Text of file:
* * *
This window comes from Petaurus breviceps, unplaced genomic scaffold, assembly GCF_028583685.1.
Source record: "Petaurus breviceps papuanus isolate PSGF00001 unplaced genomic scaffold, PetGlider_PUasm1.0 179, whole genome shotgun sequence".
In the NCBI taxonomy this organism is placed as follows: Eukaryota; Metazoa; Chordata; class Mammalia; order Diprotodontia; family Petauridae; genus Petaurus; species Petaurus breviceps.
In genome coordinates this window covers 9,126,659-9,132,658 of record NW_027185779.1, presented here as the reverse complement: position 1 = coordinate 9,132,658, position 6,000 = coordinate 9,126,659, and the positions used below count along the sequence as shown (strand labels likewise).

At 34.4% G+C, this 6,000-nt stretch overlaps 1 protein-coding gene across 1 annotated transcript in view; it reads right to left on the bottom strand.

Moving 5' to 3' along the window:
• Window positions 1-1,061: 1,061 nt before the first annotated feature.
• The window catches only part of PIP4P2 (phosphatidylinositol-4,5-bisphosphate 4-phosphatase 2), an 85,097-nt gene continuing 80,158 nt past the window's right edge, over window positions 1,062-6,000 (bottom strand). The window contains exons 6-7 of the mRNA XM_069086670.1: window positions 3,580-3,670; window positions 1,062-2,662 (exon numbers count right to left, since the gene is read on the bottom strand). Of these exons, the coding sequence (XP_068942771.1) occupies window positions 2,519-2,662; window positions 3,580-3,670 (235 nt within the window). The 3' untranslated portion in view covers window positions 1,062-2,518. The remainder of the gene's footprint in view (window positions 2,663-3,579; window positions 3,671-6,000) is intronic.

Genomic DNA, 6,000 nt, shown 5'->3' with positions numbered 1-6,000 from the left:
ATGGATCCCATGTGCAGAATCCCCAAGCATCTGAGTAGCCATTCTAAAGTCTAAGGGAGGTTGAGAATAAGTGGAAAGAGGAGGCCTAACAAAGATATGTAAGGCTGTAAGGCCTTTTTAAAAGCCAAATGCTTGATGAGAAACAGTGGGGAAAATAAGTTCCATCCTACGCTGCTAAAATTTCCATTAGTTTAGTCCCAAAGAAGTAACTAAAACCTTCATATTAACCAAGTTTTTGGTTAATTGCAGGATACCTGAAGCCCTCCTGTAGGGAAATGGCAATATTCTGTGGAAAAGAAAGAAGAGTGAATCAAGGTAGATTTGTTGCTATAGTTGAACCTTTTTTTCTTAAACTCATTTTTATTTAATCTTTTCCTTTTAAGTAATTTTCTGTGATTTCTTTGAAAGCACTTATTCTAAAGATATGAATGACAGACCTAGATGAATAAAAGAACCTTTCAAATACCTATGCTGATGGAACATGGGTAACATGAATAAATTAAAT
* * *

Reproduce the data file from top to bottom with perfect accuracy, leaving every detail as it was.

This window comes from Petaurus breviceps, unplaced genomic scaffold, assembly GCF_028583685.1.
Source record: "Petaurus breviceps papuanus isolate PSGF00001 unplaced genomic scaffold, PetGlider_PUasm1.0 179, whole genome shotgun sequence".
In the NCBI taxonomy this organism is placed as follows: Eukaryota; Metazoa; Chordata; class Mammalia; order Diprotodontia; family Petauridae; genus Petaurus; species Petaurus breviceps.
In genome coordinates this window covers 9,126,659-9,132,658 of record NW_027185779.1, presented here as the reverse complement: position 1 = coordinate 9,132,658, position 6,000 = coordinate 9,126,659, and the positions used below count along the sequence as shown (strand labels likewise).

At 34.4% G+C, this 6,000-nt stretch overlaps 1 protein-coding gene across 1 annotated transcript in view; it reads right to left on the bottom strand.

Moving 5' to 3' along the window:
• Window positions 1-1,061: 1,061 nt before the first annotated feature.
• The window catches only part of PIP4P2 (phosphatidylinositol-4,5-bisphosphate 4-phosphatase 2), an 85,097-nt gene continuing 80,158 nt past the window's right edge, over window positions 1,062-6,000 (bottom strand). The window contains exons 6-7 of the mRNA XM_069086670.1: window positions 3,580-3,670; window positions 1,062-2,662 (exon numbers count right to left, since the gene is read on the bottom strand). Of these exons, the coding sequence (XP_068942771.1) occupies window positions 2,519-2,662; window positions 3,580-3,670 (235 nt within the window). The 3' untranslated portion in view covers window positions 1,062-2,518. The remainder of the gene's footprint in view (window positions 2,663-3,579; window positions 3,671-6,000) is intronic.

Genomic DNA, 6,000 nt, shown 5'->3' with positions numbered 1-6,000 from the left:
ATGGATCCCATGTGCAGAATCCCCAAGCATCTGAGTAGCCATTCTAAAGTCTAAGGGAGGTTGAGAATAAGTGGAAAGAGGAGGCCTAACAAAGATATGTAAGGCTGTAAGGCCTTTTTAAAAGCCAAATGCTTGATGAGAAACAGTGGGGAAAATAAGTTCCATCCTACGCTGCTAAAATTTCCATTAGTTTAGTCCCAAAGAAGTAACTAAAACCTTCATATTAACCAAGTTTTTGGTTAATTGCAGGATACCTGAAGCCCTCCTGTAGGGAAATGGCAATATTCTGTGGAAAAGAAAGAAGAGTGAATCAAGGTAGATTTGTTGCTATAGTTGAACCTTTTTTTCTTAAACTCATTTTTATTTAATCTTTTCCTTTTAAGTAATTTTCTGTGATTTCTTTGAAAGCACTTATTCTAAAGATATGAATGACAGACCTAGATGAATAAAAGAACCTTTCAAATACCTATGCTGATGGAACATGGGTAACATGAATAAATTAAAT